A stormwater outfall pipe at Willard Beach in South Portland. While only stormwater is expelled into the water, it can sometimes be contaminated by leaking sewer pipes in the area. Contributed / City of South Portland

Willard Beach will soon be added to the state Department of Environmental Protection’s list of impaired waters because of the persistent bacterial contamination in the water last summer.

The designation does not mean the beach is unsafe for the public, city officials said at a City Council workshop last week, but recognizes the consistency of the issue and makes the city eligible for grants to fix it from the DEP.

Fred Dillon, the city’s stormwater program coordinator, updated the City Council at the June 13 workshop on recent studies and work completed to thwart bacteria contamination at Willard Beach and previewed the work ahead.

A study of water quality from June 2023 to October 2023 found that bacteria levels rose above the DEP Maine Healthy Beaches Program’s threshold 15 times.

South Portland received 7.7 inches more than the average amount of rainfall last summer, Dillon said, and the instances of rising bacteria levels often aligned with rainy days.

“The kinds of bacteria exceedances we were seeing last year weren’t unique to Willard Beach,” he noted. “They were all across the state as well.”


Meagan Sims, water quality standards coordinator at the DEP, said the Healthy Beaches Program works with 65 beaches across Maine.

“There are other beaches that have problematic water quality, particularly those at river mouths, and we also have other beaches that are part of the impaired list of waters, which Willard Beach is being added to,” she said. “Willard Beach isn’t alone in this.”

While only stormwater is expelled into the water at Willard Beach, it can sometimes be contaminated when damaged pipes in the sewer system leak into the stormwater system.

Dillon said the area of Coolidge and Angell avenues is “where we’re getting the biggest bacteria concentrations in the watershed,” and that’s likely because the stormwater and sewage lines there run “almost right on top of each other.”

However, he and other officials hypothesize that sewage lines on private properties in the area are also culprits.

“If they’re equally aging and deteriorating, similar to what we think is happening in the street, they’re likely leaking as well,” Dillon said.


Pipes on private properties could be clogged, cracked, have open joints, or have been punctured by the roots of trees without the homeowner knowing, he said.

“This happens all the time in sewer services,” Dillon said, “but it isn’t until there’s a problem and there’s a blockage and people can’t flush the toilet that they hire a plumber or contractor to come in and replace the pipe.”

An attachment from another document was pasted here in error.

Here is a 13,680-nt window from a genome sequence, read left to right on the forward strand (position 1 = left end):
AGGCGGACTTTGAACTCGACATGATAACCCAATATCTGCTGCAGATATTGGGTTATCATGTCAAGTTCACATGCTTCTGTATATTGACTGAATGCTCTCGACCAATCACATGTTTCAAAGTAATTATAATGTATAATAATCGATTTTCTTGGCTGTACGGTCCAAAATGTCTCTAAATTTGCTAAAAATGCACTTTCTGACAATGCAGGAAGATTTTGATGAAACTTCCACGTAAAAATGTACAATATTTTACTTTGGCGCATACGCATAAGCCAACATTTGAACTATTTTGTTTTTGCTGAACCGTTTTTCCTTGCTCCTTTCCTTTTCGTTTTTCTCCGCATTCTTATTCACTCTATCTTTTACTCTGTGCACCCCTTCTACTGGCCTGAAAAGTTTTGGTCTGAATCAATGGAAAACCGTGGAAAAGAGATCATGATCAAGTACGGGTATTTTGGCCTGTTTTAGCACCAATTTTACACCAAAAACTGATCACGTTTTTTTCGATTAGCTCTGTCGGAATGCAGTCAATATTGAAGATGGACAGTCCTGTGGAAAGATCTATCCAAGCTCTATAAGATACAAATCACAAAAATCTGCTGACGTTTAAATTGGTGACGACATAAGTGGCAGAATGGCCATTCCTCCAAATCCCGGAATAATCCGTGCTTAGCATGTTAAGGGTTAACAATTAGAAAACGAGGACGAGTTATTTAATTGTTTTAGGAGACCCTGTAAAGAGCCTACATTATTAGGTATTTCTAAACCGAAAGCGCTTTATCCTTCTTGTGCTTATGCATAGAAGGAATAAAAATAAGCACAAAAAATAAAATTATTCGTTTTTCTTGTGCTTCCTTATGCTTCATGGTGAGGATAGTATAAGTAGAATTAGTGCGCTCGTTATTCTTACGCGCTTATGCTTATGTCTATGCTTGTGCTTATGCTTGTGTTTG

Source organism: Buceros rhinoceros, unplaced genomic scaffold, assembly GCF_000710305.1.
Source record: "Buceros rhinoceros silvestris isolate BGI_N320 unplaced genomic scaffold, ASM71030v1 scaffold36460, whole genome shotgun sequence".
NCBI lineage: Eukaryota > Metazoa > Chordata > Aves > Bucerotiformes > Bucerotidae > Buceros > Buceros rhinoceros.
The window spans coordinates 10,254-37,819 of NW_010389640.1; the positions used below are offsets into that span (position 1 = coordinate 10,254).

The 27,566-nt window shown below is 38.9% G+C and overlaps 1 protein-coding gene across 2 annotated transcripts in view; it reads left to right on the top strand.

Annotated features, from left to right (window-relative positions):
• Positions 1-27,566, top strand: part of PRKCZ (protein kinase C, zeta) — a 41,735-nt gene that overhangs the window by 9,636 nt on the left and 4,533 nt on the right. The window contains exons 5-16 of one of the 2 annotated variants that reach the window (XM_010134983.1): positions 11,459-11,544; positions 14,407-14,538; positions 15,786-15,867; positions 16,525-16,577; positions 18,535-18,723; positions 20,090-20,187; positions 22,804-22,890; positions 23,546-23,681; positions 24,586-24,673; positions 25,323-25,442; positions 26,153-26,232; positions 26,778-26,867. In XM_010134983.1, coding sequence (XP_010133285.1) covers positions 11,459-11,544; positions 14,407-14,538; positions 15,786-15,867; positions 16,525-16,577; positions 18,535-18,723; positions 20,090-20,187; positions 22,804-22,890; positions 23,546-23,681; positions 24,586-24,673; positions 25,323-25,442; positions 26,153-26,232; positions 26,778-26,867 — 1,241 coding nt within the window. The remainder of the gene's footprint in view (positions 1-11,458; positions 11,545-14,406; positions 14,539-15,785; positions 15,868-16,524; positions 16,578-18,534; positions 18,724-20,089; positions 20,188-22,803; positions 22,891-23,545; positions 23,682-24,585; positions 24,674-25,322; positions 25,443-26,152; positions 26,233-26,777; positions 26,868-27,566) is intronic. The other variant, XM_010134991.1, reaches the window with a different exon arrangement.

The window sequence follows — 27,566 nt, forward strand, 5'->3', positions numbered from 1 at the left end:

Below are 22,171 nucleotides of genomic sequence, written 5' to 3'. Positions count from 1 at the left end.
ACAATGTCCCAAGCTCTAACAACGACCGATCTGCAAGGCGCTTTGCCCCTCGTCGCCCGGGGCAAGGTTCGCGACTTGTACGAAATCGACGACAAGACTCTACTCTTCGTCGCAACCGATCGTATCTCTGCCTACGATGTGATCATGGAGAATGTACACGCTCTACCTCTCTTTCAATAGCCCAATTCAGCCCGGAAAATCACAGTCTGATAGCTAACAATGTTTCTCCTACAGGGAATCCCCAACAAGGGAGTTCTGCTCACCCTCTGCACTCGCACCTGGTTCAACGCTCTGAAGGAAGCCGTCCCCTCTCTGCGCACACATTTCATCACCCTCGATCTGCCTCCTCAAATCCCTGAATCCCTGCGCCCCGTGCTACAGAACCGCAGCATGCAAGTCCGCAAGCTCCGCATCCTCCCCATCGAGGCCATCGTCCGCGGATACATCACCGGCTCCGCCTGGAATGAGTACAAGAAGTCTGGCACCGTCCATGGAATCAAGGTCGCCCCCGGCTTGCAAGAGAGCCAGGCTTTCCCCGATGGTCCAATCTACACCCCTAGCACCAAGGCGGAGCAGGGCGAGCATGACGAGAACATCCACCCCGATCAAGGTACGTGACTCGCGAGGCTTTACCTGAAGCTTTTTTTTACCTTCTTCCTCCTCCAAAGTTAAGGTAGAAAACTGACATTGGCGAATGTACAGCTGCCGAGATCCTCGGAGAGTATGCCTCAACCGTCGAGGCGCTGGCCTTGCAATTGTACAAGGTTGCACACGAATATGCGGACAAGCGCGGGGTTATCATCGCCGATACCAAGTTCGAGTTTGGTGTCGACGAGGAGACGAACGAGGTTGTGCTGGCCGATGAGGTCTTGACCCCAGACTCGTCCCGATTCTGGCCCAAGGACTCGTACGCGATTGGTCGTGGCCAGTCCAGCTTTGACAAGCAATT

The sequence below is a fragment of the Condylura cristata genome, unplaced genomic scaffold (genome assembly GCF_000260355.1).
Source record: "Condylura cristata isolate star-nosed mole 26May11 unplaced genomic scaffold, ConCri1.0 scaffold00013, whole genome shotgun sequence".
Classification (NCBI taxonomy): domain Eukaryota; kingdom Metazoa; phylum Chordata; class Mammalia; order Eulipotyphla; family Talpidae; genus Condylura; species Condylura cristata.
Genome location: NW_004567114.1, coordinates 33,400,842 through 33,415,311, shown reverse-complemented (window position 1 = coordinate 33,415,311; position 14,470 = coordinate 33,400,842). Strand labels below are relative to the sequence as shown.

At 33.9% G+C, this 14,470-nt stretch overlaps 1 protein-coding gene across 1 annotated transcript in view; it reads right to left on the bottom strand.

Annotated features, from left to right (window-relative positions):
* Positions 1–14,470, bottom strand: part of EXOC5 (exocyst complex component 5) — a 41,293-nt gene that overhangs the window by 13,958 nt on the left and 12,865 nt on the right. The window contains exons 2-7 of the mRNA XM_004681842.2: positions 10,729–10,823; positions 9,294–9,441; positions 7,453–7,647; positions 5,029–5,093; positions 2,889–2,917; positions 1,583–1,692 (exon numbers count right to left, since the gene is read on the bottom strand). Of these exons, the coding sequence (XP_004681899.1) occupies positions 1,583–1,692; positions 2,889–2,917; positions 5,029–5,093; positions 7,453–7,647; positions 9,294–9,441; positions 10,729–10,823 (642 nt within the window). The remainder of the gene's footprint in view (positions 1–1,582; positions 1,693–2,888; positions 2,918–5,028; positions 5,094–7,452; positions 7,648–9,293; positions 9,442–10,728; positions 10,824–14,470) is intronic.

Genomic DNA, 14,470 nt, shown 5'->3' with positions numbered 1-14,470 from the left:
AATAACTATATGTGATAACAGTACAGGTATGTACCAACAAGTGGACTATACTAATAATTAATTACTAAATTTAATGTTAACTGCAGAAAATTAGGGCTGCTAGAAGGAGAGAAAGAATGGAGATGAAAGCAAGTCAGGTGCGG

In 2022, the city lined the inside of over 700 feet of sewer pipes near Fern Lane and 1,000 feet along the beach, Dillon said. In 2023, they replaced the force main on the beach. Lining for stormwater pipes is in store for this summer, covered by a grant from the DEP, he said.

Councilor Natalie West and some audience members at the workshop asked if some of the water contamination at Willard Beach, a popular dog-walking spot, could be due to dogs. Dillon said it’s possible, but studies have been only on human bacteria, not dogs’. When residents asked why, saying that dog waste could play a role, Dillon said there would have to be a formal request and funding from the city to check on that.

“There’s no reason that we couldn’t sample, aside from cost,” Dillon said. “It’s just as easy to pull the dog sample as a human sample.”

Resident Jeff Steinbrink was concerned about the turnaround on water quality testing, and the reliability of the flag system used to inform beachgoers about the water quality.


“If the water samples are two days old or three days old … the flags don’t reflect the actual quality of the water that people are going to get into or not,” he said. “It seems to me, in the 21st century, we ought to be able to do something so that testing is more timely.”

Sims said their testing takes 24 to 36 hours and rapid water quality testing isn’t available at the Maine DEP.

“It can be done more rapidly, but it requires a lot of expensive equipment and specific expertise that we don’t have here in our programs,” she said. “We as a program are working with members of the research community to try to bring that to Maine, but it’s going to take a while.”

She said her department is encouraging communities to post “precautionary rainfall advisories” due to the correlation between heavy rains and heightened bacteria levels.

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